Nuns in Spain join Me Too movement, protest ruling on gang assault case

Nuns in Spain join Me Too movement, protest ruling on gang assault case

Nuns in Spain join Me Too movement, protest ruling on gang assault case

Cloistered Carmelite sisters of Hondarribia. (Credit: Patricia Carmelitas Hondarribia Noya.)

Cloistered nuns in Spain have joined a national outpouring of outrage over a sexual assault case.

ROME — “Sister, I do believe you,” is the phrase used by a cloistered Carmelite nun in Spain to show her support of a woman who, having been sexually abused by “a wolf pack” of men, saw them get a reduced sentence because, judges ruled, “she kept her eyes closed.”

“We live in cloister, we wear a habit that goes almost to our ankles, we don’t go out at night (unless it’s for a [medical] emergency), we don’t go to parties, we don’t consume alcohol, and we’ve made a vow of chastity,” says the Facebook post of Sister Patricia Noya, who wrote in the name – and with the support – of the Discalced Carmelites of Hondarribia, Spain.

“[Ours] is an option that doesn’t make us better or worse than anyone, even if, paradoxically, it makes us freer and happier than most. And because it’s a FREE choice, we defend with all the means available to us (this is one of them) the right of all women to FREELY say no without being judged, raped, intimidated, murdered or humiliated for it. SISTER, I DO BELIEVE YOU.”

The post, published on Thursday, came after a court acquitted five men of rape charges for an attack on a young woman during a bull-running festival in Pamplona, Spain. The assault took place in July 2016 and garnered national interest, sparking a Spanish version of the “Me Too” movement.

According to Spanish law, the charge of sexual abuse differs from rape in that it doesn’t involve violence or intimidation.

The defense alleged the victim felt intimidated and unwillingly became submissive. The police who worked the case testified that the images are “revolting” and that the victim, who remains unknown, didn’t participate willingly. However, the judge held that since she “kept her eyes closed” and had a “passive attitude,” no violence was involved.

Four of the five men found guilty of sexually abusing the 18-year old girl belonged to a WhatsApp group called La manada (“wolf pack” in English), hence the name given to the case in the media.

They filmed seven short videos showing the attack against the teenager which were used as evidence in court. Before leaving her alone and naked in a blind alley, the assailants stole her phone. A couple found her crying in a fetal position and called for help.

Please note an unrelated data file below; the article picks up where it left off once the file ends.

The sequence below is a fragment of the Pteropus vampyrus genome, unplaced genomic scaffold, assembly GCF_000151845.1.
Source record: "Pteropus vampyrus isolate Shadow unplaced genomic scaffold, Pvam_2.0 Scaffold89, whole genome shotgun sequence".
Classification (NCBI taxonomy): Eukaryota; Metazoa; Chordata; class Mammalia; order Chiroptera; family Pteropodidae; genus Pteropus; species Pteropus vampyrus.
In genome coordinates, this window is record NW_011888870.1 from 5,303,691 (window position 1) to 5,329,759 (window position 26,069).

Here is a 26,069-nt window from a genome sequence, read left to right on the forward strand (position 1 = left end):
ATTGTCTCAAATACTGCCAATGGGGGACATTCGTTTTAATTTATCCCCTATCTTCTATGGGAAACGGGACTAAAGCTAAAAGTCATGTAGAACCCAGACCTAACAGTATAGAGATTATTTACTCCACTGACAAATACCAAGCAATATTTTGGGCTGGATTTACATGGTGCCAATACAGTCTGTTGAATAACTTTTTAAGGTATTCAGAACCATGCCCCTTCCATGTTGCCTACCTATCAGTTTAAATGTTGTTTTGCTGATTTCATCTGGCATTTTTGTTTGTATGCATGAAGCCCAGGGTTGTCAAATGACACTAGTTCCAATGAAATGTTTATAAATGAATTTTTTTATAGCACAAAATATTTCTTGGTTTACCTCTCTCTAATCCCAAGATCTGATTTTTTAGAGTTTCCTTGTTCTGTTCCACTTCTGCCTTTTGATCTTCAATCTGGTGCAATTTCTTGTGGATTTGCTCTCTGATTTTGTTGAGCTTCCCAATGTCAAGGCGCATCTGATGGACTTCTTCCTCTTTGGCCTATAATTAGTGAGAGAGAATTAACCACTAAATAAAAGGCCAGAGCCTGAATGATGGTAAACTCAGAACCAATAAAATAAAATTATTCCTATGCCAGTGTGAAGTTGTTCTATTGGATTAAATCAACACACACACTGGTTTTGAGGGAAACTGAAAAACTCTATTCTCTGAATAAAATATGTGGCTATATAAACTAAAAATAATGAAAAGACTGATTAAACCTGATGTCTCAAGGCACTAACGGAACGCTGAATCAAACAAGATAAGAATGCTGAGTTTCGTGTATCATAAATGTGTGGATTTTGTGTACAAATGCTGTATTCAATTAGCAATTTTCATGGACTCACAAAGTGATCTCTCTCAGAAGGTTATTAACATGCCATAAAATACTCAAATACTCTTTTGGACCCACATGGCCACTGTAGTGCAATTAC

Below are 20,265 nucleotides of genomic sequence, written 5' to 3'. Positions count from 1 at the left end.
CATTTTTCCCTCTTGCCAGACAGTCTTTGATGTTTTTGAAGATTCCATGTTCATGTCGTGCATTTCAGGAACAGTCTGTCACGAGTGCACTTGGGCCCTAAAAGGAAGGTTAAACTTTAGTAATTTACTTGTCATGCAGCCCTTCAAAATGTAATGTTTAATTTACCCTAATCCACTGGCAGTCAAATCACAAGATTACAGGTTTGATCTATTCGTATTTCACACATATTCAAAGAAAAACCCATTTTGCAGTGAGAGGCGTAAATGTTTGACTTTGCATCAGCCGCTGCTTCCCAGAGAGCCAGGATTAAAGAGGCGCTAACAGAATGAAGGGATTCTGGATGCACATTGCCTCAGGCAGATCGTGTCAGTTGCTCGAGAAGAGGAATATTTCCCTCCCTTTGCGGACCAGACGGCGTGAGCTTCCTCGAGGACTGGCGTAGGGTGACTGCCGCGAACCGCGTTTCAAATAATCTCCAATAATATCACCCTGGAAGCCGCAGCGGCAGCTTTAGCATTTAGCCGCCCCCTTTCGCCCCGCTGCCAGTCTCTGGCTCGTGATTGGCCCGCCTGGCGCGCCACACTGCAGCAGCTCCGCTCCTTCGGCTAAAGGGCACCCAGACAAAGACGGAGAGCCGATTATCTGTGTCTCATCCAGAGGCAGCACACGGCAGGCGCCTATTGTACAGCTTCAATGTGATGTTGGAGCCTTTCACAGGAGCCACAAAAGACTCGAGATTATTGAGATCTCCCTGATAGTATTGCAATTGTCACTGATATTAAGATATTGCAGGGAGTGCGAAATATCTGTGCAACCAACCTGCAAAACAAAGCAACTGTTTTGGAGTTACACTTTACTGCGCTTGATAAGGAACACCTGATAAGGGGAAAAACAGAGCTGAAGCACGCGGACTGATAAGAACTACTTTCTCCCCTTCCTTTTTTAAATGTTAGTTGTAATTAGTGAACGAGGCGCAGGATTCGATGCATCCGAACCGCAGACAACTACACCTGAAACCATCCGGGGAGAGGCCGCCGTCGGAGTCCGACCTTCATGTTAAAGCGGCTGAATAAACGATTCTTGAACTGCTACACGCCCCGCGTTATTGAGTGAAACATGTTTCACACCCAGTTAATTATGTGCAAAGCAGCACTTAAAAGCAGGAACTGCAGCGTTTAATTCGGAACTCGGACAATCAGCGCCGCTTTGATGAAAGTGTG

The five men were jailed for nine years for sexual assault, but many saw the sentence as too lenient, since the original charge, gang rape, could have earned them prison sentences of more than 20 years. Instead, they were sentenced for “sexual abuse with undue influence.”

One of the three judges – two men and a woman – actually voted to exonerate the men.

The men, among them a soldier and a police officer, have already spent almost two years in jail, meaning they could be eligible for parole in just over a year. They’ve declared themselves innocent, alleging that she was a willing participant.

In past days, thousands packed central Madrid and other cities shouting “Shame! Shame!” “It is not abuse, it is rape,” and “No means no.”

Though they cannot leave the cloister, the sisters of Hondarribia joined the protests via social media. After her post went viral, Noya spoke with various Spanish media, saying that with the message she was showing solidarity with the victim, but also “with every woman who has to think twice before going through a dark street alone or before they go home on their own.”

According to the religious woman, this is something “transversal. This is not the movement of a few, but of society as a whole. And we, who are here in the cloister and don’t go out at night, also feel involved in something that concerns an injustice.”

Noya said that this is not about a “war between men and women,” but “an injustice. It cannot be that, in the end, the one on trial is the victim.”

She’s the person managing the Facebook account for the cloistered nuns, who opened it for “work reasons.”

“We simply reacted like every normal woman and man: with stupor and feeling impotent,” Noya said in an interview, adding that the sisters find it curious that their reaction to the crime is garnering such attention.

“That we have different habits does not mean that we are outside the world. These kinds of issues also belong to us,” she said.

Latest Stories

Most Read

Crux needs your monthly support

to keep delivering the best in smart, wired and independent Catholic news.

Latest Stories